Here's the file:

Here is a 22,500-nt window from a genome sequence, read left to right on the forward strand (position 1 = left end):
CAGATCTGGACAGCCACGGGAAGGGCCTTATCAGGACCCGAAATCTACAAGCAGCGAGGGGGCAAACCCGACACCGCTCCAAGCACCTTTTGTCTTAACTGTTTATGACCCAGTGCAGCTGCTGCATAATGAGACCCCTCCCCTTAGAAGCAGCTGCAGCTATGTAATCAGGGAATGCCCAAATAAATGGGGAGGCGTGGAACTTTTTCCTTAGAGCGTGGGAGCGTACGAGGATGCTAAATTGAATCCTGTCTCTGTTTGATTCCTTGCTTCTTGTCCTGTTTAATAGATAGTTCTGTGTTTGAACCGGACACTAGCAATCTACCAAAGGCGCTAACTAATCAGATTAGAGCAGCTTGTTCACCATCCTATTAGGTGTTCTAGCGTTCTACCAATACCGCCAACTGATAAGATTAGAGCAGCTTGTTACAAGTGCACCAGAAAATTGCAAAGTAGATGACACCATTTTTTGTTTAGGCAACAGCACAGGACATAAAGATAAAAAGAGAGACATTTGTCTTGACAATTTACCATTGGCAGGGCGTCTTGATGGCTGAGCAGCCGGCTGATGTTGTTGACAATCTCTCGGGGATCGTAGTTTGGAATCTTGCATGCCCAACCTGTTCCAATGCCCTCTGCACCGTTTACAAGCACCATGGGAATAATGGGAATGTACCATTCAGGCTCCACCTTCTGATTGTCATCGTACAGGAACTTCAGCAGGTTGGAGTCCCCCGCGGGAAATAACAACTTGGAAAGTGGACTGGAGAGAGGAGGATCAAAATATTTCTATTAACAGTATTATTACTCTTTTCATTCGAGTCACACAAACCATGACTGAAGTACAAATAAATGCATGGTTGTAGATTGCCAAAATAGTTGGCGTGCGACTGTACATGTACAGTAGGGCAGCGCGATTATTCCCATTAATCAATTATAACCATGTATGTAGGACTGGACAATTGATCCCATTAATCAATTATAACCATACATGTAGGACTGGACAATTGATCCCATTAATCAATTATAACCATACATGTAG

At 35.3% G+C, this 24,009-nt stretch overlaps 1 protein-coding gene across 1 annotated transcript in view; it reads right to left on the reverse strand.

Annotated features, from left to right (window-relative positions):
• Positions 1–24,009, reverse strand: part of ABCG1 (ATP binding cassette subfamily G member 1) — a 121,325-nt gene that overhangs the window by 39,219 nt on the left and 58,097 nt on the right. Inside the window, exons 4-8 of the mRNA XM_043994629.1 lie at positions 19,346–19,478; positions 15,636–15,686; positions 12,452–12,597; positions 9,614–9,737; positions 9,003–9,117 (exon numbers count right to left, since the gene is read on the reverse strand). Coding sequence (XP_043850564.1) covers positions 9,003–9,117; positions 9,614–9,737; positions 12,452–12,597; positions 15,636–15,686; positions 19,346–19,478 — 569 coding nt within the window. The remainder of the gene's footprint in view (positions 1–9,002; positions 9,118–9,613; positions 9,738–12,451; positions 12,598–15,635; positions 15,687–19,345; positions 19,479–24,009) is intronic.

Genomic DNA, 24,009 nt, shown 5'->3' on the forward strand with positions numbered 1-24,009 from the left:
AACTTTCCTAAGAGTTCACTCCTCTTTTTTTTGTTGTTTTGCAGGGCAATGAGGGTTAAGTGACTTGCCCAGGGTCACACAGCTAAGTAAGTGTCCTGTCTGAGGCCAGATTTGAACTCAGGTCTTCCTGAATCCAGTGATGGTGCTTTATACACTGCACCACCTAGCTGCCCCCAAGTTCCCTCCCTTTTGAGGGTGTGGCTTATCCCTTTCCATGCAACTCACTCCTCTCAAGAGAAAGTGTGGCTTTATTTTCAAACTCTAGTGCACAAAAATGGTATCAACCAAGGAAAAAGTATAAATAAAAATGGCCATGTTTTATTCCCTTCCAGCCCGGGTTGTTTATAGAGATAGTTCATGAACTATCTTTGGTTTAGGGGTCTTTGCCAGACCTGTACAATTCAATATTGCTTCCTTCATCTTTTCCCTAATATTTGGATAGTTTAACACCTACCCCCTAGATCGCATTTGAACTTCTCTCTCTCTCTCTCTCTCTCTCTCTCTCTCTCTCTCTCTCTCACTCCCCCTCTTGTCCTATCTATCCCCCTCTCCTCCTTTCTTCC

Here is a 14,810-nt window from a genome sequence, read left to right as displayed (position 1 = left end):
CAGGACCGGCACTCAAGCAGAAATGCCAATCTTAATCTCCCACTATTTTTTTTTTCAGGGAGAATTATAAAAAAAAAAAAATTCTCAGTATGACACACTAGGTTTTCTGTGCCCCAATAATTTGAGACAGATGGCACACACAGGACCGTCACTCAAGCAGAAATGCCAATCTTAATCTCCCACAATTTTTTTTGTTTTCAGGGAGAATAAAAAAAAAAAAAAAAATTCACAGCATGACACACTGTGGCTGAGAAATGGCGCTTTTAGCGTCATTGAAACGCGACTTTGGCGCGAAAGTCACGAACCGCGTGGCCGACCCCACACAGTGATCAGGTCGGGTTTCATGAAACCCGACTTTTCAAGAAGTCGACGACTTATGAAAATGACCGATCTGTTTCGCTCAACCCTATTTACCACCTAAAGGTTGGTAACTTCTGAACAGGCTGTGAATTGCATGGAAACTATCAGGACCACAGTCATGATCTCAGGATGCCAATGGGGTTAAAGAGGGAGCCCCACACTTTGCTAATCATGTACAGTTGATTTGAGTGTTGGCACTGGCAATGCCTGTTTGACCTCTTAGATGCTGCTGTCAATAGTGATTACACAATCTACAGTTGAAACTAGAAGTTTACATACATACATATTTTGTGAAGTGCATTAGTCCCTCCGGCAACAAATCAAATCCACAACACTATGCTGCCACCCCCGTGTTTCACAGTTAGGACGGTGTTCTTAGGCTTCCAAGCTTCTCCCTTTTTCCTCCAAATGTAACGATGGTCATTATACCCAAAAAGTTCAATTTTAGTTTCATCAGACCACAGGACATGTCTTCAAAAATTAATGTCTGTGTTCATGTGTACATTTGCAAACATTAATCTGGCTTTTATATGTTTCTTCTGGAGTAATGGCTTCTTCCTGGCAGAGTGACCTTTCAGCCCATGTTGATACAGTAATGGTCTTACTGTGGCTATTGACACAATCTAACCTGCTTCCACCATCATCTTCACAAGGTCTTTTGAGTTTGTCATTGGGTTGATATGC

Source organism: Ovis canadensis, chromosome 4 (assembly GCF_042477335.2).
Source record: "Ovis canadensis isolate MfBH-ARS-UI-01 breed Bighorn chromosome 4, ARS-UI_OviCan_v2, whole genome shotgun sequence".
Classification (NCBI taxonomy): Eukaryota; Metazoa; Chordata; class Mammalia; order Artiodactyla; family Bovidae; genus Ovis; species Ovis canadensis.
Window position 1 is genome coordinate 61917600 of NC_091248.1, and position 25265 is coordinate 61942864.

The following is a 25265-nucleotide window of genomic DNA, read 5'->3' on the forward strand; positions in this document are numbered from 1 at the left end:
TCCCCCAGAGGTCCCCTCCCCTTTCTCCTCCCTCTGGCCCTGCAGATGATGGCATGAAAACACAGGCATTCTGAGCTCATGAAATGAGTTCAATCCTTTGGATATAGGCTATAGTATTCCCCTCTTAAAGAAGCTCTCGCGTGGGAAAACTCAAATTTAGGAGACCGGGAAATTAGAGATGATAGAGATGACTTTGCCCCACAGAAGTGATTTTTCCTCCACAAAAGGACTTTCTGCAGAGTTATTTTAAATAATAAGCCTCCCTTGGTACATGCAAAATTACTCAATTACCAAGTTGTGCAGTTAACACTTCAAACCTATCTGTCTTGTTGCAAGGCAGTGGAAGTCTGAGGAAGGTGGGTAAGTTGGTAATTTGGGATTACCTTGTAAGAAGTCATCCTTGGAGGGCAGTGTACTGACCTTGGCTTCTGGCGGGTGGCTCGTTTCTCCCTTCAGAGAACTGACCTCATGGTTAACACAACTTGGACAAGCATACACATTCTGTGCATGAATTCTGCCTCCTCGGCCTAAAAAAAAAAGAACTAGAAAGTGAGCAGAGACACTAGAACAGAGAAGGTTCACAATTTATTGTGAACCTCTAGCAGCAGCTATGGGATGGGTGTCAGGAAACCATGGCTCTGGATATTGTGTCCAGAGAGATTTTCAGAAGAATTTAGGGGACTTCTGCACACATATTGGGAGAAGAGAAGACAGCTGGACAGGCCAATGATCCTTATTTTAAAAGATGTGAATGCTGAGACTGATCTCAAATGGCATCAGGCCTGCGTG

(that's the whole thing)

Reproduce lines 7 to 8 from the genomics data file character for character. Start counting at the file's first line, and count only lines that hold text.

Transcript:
AACTTTCCTAAGAGTTCACTCCTCTTTTTTTTGTTGTTTTGCAGGGCAATGAGGGTTAAGTGACTTGCCCAGGGTCACACAGCTAAGTAAGTGTCCTGTCTGAGGCCAGATTTGAACTCAGGTCTTCCTGAATCCAGTGATGGTGCTTTATACACTGCACCACCTAGCTGCCCCCAAGTTCCCTCCCTTTTGAGGGTGTGGCTTATCCCTTTCCATGCAACTCACTCCTCTCAAGAGAAAGTGTGGCTTTATTTTCAAACTCTAGTGCACAAAAATGGTATCAACCAAGGAAAAAGTATAAATAAAAATGGCCATGTTTTATTCCCTTCCAGCCCGGGTTGTTTATAGAGATAGTTCATGAACTATCTTTGGTTTAGGGGTCTTTGCCAGACCTGTACAATTCAATATTGCTTCCTTCATCTTTTCCCTAATATTTGGATAGTTTAACACCTACCCCCTAGATCGCATTTGAACTTCTCTCTCTCTCTCTCTCTCTCTCTCTCTCTCTCTCTCTCTCTCACTCCCCCTCTTGTCCTATCTATCCCCCTCTCCTCCTTTCTTCC

Here is a 14,810-nt window from a genome sequence, read left to right as displayed (position 1 = left end):